“My salary was only £15.
“So I moved to Liverpool after getting a job on the Chorley Guardian at £22 a week. I stayed in Liverpool with fellow Kirkby rider, Dave Mitchell and his dad in 1970 until we bought a house in Ormskirk six months later.
“The repayments were £28 month so that soon led to the contract the following year with Falcon…”
So how did the contract with Falcon in 1971 come about?
“It was really strange; I should have been a pro for them back in 1966…
“Ernie Clements offered me a contract but my wife’s uncle, Curwen Clague (who was my editor at IOM newspapers and who organised Manx Cycling Week for years and years) told the BCF not to allow it because he wanted me in the Commonwealth Games team in Jamaica!
“I had a very good year in 1970 and was then offered a contract by Falcon.
“It was a wonderful team including Albert Hitchen, Dave Mitchell, Reg Barnett, Mick Holmes and the late Danny Horton.
“The contract was for £3.50 a week for 32 weeks, but there was a bonus for the team of £100 if we had a win – and we had plenty.
“The biggest thing was I didn’t have to buy my own bike, tyres, racing kit, etc.
“And we rode the Tour of Switzerland that year too.”
The UK pro scene, what was it like gaining acceptance?
“The riders were generally accepting of new pros.
“A few weren’t but if you took them to the cleaners a few times they came to acknowledge your ability.”
Holdsworth in ’73 – a legendary team, how did that come to pass and what was it like to ride for?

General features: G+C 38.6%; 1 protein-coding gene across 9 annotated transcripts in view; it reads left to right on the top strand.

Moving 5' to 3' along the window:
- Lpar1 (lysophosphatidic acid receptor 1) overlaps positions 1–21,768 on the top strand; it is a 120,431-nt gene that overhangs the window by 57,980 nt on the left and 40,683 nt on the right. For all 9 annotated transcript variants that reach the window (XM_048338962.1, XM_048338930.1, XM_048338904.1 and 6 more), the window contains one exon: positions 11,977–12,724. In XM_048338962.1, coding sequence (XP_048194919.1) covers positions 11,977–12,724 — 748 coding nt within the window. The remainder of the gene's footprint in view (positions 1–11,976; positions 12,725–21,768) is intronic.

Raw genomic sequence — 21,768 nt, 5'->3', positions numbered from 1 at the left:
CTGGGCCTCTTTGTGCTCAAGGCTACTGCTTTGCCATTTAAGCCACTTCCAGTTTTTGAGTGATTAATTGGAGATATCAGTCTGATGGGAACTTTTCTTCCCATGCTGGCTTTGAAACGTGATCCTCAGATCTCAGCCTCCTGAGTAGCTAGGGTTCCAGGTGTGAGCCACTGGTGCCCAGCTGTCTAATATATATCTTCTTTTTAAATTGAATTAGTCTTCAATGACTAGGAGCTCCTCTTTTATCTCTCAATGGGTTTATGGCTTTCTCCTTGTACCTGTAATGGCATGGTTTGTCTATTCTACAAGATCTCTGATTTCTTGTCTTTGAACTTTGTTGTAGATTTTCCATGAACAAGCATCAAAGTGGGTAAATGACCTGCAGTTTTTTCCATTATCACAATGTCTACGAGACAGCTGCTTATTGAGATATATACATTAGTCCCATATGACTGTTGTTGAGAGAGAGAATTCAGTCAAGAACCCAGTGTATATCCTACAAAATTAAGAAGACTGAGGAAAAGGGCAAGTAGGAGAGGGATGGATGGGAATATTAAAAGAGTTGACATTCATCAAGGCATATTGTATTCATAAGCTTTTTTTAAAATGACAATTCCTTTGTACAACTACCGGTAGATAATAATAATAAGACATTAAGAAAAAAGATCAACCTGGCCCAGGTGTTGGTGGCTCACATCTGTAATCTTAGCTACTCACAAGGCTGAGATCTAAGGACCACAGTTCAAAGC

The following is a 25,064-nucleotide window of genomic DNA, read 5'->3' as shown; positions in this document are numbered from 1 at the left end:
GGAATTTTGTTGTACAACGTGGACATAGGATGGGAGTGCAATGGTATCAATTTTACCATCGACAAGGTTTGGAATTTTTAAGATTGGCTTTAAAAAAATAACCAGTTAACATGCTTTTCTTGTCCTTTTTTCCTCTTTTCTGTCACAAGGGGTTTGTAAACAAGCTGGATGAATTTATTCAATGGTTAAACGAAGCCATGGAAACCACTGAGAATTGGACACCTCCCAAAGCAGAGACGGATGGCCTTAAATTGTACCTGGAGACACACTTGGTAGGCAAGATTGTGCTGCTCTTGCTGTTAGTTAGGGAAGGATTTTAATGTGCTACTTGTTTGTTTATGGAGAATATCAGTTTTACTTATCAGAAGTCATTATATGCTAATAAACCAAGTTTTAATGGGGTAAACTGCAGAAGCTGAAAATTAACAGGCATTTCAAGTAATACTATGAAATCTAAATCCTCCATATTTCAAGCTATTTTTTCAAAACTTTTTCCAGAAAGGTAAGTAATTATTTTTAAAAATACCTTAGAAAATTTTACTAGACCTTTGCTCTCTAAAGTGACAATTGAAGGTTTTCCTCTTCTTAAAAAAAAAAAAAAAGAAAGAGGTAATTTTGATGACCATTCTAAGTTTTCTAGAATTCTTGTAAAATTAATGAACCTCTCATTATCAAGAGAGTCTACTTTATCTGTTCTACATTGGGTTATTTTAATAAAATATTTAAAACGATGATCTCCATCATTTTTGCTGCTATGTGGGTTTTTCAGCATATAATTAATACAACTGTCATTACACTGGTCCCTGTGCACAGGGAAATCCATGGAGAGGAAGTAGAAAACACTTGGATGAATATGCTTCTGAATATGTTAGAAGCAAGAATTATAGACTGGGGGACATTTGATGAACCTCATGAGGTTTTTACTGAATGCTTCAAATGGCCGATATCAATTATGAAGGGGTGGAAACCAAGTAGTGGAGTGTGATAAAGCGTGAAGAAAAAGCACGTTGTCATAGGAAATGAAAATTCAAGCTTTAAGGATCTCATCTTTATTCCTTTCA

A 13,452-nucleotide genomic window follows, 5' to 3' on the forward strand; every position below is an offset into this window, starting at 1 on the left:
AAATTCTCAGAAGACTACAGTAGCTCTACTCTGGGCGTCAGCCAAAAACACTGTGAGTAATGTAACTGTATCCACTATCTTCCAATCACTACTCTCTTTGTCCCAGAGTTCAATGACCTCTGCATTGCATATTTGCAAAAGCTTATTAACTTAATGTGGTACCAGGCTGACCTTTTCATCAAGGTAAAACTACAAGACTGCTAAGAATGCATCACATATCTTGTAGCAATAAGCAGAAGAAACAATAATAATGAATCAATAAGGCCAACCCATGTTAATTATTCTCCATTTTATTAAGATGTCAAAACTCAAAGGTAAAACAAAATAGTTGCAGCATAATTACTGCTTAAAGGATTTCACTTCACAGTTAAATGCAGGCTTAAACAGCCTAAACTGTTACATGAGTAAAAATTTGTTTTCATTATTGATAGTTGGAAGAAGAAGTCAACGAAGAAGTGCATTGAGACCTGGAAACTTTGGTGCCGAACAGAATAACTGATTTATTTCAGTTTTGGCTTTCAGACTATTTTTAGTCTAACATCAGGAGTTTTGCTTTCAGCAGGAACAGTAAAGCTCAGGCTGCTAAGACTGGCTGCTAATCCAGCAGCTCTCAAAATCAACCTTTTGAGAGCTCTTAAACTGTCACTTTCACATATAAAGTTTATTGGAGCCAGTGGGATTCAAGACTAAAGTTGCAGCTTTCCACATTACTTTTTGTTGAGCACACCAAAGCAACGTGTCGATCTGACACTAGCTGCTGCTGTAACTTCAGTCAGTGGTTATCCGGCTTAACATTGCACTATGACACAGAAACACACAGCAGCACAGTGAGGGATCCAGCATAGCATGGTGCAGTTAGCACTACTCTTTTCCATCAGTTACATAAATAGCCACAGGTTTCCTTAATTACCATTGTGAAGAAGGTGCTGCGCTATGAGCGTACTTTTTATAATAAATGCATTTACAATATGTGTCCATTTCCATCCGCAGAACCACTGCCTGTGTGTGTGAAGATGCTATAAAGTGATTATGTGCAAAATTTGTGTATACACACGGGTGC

“At the end of 1971, shortly after the team came back from the Tour de la Nouvelle France in Canada, I accepted the position as sales manager for Falcon Cycles. It didn’t really work out though and we moved from Humberside to Harrogate where I went back into journalism for ICI Fibres Post.
“I started playing rugby again but I really missed the cycling scene. I was always great mates with Sid Barras and others living in Yorkshire.
“While working at Falcon Cycles my weight had rocketed from 11 to 15 stone plus so after work, in the middle of winter, I would go out on my bike for hours by myself trying to shed the fat.
“I left ICI and went to work on the Southport Visitor but was saved when my old mate, Mike Daniell (who I had worked with on Cycling magazine in 1966. Mike was the assistant editor there to Alan Gayfer) offered me a job on the Herts Ad newspaper in St Albans as a sub-editor.
“Mike and his wife Jean had been good enough to have me as a lodger in Welwyn Garden City when I worked for Cycling. We used to do a two-up time-trial into Fleet Street and back every day.
“Anyway, I used to ride a two hour loop to work and back every day, although only lived a few miles away in Harpenden.
“Then I started racing again in 1973 – unsponsored.
“I did a good ride in Folkestone-London and the Cycling headline was: ‘DEAN WON’T BE OUT OF WORK FOR LONG’. Roy Thame signed me up for Holdsworth a week later.”
Were you a ‘full time’ professional or did you have to have a job?
“I always worked.
“As a journalist until 1976 when I bought a bike shop from Stan Miles, who was the 1936 Best British All Rounder time trial rider.